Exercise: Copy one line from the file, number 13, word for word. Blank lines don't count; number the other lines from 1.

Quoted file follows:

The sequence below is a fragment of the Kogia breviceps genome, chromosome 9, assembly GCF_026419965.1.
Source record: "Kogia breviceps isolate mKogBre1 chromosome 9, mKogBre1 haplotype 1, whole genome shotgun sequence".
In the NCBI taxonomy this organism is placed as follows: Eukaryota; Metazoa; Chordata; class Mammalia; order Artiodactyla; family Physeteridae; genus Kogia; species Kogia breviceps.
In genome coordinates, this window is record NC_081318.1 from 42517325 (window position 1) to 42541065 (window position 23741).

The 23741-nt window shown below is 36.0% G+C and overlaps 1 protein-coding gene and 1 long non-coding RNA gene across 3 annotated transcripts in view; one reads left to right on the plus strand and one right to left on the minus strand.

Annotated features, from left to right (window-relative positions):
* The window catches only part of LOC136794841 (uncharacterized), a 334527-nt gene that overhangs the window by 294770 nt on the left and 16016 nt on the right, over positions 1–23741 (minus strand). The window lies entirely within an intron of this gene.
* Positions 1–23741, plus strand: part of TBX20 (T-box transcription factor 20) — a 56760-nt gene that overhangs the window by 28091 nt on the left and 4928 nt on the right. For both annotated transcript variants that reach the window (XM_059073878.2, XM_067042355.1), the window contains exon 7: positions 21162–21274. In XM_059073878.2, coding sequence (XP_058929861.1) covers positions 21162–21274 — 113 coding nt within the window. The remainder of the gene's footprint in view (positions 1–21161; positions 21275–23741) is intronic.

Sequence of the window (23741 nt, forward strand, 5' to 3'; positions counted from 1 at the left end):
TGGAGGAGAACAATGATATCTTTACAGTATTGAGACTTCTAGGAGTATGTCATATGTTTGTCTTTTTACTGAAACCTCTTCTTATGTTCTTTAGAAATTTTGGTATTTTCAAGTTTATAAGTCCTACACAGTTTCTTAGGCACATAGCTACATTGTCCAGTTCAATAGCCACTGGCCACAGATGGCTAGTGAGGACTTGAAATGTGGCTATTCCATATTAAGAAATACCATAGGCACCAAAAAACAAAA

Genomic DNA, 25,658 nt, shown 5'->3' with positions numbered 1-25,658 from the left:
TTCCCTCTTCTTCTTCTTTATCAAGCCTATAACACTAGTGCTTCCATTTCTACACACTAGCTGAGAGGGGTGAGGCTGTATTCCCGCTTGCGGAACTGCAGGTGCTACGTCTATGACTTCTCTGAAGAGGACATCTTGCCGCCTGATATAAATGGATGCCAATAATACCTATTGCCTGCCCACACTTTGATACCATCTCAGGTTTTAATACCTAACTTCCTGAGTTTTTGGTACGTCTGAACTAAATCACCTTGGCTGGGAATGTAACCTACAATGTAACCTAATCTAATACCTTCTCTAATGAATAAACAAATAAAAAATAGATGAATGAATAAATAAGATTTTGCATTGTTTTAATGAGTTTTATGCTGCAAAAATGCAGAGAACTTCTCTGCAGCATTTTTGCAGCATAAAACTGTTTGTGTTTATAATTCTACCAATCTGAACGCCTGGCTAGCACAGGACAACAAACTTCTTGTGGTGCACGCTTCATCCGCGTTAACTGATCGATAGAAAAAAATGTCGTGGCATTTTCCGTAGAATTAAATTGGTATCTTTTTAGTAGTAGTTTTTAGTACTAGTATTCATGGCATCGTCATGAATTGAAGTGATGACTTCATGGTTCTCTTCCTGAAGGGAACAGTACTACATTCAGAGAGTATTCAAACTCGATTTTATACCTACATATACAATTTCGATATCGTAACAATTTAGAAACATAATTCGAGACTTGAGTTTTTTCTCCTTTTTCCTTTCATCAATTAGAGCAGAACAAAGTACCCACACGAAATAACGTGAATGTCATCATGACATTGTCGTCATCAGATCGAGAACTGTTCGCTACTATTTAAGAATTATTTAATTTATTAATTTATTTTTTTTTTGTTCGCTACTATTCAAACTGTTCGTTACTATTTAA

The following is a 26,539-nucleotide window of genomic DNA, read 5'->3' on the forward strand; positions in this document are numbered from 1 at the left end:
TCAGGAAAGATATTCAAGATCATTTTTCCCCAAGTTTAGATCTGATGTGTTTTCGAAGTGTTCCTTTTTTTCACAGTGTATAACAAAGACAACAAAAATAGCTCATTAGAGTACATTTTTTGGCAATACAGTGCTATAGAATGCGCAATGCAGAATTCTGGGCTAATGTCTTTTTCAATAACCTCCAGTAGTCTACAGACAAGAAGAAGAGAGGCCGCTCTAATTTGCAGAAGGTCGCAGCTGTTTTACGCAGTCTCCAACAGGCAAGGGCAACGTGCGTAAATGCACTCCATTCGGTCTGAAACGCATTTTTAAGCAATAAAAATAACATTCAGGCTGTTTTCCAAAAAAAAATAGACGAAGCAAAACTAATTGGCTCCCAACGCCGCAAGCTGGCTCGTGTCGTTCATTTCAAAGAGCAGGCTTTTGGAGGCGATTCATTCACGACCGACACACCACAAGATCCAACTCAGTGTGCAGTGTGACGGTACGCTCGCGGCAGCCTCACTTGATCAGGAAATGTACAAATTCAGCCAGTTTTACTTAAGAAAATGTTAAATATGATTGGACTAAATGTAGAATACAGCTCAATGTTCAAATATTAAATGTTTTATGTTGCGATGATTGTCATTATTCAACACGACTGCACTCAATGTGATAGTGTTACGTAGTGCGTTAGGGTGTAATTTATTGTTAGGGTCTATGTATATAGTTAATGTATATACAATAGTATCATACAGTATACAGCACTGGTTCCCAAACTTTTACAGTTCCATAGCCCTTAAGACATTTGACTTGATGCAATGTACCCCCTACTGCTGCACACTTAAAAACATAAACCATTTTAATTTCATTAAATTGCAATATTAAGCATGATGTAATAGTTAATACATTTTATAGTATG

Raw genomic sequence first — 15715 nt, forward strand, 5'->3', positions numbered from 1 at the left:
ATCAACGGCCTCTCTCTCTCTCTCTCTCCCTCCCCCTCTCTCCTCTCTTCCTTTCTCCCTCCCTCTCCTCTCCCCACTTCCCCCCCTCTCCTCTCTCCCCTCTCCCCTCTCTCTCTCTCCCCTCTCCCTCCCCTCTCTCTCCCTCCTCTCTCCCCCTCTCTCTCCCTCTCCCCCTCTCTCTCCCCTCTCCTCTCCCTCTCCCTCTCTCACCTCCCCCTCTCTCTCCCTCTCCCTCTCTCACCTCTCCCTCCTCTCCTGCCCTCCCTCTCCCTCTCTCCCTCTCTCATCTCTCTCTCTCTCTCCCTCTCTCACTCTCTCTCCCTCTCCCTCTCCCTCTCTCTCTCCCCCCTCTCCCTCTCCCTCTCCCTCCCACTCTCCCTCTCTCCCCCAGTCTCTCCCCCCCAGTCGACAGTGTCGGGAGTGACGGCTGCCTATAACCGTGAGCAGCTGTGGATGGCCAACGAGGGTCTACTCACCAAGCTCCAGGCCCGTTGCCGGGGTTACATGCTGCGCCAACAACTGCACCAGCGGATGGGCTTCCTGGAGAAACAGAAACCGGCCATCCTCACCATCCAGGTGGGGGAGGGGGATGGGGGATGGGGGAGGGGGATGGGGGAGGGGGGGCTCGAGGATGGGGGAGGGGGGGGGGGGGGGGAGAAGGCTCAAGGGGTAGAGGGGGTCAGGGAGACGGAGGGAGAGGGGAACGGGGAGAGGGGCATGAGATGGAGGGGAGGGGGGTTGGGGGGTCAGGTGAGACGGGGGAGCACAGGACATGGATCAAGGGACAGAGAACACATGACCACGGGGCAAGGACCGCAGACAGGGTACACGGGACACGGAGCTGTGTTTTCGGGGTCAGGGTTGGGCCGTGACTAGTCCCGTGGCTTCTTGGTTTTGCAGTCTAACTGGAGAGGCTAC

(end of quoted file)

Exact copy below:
The following is a 26,539-nucleotide window of genomic DNA, read 5'->3' on the forward strand; positions in this document are numbered from 1 at the left end: